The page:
Decent Wages And Benefits For Workers Essential In Free Enterprise System
But Monday, Oct. 17, Krugman had a column which should not be ignored. He pointed out that the bankruptcy at Delphi, formerly the parts division at General Motors, could provide the impetus or an excuse for a new round in wage and benefits cutbacks at General Motors itself. GM just obtained concessions on medical care benefits from the auto worker's union, the UAW.
The lead story in the L.A. Times today, by David Streitfeld, also summarizes these trends and is thoroughly alarming.
What is happening in the airlines, in too many of the big manufacturing industries, everywhere we look these days is that American business, pleading foreign competition and rising costs, is forcing the unions to abandon hard-won labor contracts and accept what amounts to a lower standard of living.
If this continues, one of the essential foundations of the American system, namely the ability of the workers to buy the products they produce, is going to be eroded.
It was Henry Ford, who, with the $5 dollar day, began paying his workers enough for them to be able to afford to buy Model T's. This brought about a revolution in living standards and made most Americans prosperous.
Now, that is all being eroded. And at the same time, the big companies are paying their executives more and more and entering into outrageously high severance agreements, such as Mark Willes got after he allowed Times-Mirror to collapse.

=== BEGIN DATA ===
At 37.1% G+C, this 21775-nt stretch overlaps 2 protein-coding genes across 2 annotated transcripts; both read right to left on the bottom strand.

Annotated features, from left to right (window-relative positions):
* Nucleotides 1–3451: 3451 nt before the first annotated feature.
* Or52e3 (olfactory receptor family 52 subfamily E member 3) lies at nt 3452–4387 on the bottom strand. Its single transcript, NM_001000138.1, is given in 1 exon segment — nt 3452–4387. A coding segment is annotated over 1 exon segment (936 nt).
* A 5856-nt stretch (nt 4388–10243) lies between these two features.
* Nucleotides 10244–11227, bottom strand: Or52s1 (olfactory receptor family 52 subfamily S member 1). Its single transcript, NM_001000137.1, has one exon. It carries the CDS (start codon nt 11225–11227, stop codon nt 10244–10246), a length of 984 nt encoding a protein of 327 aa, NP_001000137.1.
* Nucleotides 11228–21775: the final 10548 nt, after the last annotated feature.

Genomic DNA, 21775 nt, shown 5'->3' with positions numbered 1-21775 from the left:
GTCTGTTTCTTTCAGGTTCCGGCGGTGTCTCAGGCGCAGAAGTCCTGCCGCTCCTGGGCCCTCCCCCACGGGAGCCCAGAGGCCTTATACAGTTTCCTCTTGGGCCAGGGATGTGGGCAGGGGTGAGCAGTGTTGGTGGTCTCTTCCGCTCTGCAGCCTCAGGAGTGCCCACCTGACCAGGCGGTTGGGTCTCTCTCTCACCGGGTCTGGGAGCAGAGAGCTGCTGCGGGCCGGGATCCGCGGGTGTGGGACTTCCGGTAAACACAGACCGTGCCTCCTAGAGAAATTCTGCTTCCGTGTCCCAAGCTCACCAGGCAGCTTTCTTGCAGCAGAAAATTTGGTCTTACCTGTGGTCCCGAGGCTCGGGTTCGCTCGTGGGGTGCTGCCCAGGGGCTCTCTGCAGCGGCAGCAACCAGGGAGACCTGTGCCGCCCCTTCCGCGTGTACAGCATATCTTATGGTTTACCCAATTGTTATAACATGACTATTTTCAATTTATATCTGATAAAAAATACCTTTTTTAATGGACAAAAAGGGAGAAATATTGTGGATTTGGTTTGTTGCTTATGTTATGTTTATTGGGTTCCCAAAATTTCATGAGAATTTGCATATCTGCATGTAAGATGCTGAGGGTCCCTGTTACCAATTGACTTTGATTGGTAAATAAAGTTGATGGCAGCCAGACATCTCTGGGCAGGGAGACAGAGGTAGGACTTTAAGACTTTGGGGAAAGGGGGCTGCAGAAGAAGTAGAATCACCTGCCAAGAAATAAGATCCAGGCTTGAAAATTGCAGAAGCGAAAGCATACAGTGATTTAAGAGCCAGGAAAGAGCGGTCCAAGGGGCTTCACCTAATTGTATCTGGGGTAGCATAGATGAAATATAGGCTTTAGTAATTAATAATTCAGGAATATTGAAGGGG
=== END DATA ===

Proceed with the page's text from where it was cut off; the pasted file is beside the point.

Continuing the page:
Krugman wrote yesterday, "There was a time when the American economy offered lots of good jobs -- jobs that didn't make workers rich but did give them middle class incomes. The best of these good jobs were at America's great manufacturing companies, especially in the auto industry.
"But it has been a generation since most American workers could count on sharing in the nation's economic growth. America is a much richer country than it was 30 years ago, but since the early 1970s the hourly wage of the typical worker has hardly kept up with inflation...
"Now the last vestiges of the era of plentiful good jobs are rapidly disappearing. Almost everywhere you look, corporations are squeezing wages and benefits, saying that they have no choice in the face of global competition. And with the Delphi bankruptcy, the big squeeze has reached the auto industry itself."
It's a good argument. Krugman concludes, "America's working class has been eroding for a generation, and it may be about to wash away completely. Something must be done."
One thing to be done is to return the Democrats to control of Congress next year. Ineffective and confused as the party often is, Democrats will still do a better job of protecting American workers than the Republicans.
And, of course, in the special election here in California, the electorate should reject the Schwarzenegger trick, backed by the foolish editorial page of the L.A. Times, to disarm the public employee unions.
The time may come for a general strike of a day or two by working people in this country. That would send a powerful message.
Many of the current bad trends stem from evil globalization. This is having the effect of leading many working Americans back to being peasants.
Yes, we have to defend ourselves in the War on Terror. But in doing that, the Bush Administration often seems willing to throw out the baby with the bathwater, and let American workers lose the resources they have had since Henry Ford and Franklin D. Roosevelt.